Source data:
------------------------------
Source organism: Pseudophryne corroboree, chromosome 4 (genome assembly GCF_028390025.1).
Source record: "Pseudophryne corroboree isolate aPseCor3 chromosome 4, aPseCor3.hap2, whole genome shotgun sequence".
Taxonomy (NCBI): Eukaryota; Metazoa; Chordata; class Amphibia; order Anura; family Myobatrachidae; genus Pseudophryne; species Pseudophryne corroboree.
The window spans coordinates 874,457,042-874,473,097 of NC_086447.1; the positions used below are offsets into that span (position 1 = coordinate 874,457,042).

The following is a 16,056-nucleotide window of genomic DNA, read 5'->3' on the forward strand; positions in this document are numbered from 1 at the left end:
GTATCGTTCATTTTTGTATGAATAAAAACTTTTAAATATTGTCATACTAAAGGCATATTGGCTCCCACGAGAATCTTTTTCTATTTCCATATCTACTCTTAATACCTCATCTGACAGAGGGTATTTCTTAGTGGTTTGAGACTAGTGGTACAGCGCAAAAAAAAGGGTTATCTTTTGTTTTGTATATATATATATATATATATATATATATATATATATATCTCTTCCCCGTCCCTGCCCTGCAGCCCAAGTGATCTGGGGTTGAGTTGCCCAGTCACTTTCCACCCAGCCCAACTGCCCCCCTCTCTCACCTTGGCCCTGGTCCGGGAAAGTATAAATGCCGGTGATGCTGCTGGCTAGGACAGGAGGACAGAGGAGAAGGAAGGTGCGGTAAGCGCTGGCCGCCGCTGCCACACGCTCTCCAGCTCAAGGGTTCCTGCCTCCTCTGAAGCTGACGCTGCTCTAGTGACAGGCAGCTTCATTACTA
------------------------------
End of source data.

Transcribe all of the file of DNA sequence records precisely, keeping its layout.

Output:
Source organism: Pseudophryne corroboree, chromosome 4 (genome assembly GCF_028390025.1).
Source record: "Pseudophryne corroboree isolate aPseCor3 chromosome 4, aPseCor3.hap2, whole genome shotgun sequence".
Taxonomy (NCBI): Eukaryota; Metazoa; Chordata; class Amphibia; order Anura; family Myobatrachidae; genus Pseudophryne; species Pseudophryne corroboree.
The window spans coordinates 874,457,042-874,473,097 of NC_086447.1; the positions used below are offsets into that span (position 1 = coordinate 874,457,042).

The following is a 16,056-nucleotide window of genomic DNA, read 5'->3' on the forward strand; positions in this document are numbered from 1 at the left end:
GTATCGTTCATTTTTGTATGAATAAAAACTTTTAAATATTGTCATACTAAAGGCATATTGGCTCCCACGAGAATCTTTTTCTATTTCCATATCTACTCTTAATACCTCATCTGACAGAGGGTATTTCTTAGTGGTTTGAGACTAGTGGTACAGCGCAAAAAAAAGGGTTATCTTTTGTTTTGTATATATATATATATATATATATATATATATATATATATCTCTTCCCCGTCCCTGCCCTGCAGCCCAAGTGATCTGGGGTTGAGTTGCCCAGTCACTTTCCACCCAGCCCAACTGCCCCCCTCTCTCACCTTGGCCCTGGTCCGGGAAAGTATAAATGCCGGTGATGCTGCTGGCTAGGACAGGAGGACAGAGGAGAAGGAAGGTGCGGTAAGCGCTGGCCGCCGCTGCCACACGCTCTCCAGCTCAAGGGTTCCTGCCTCCTCTGAAGCTGACGCTGCTCTAGTGACAGGCAGCTTCATTACTA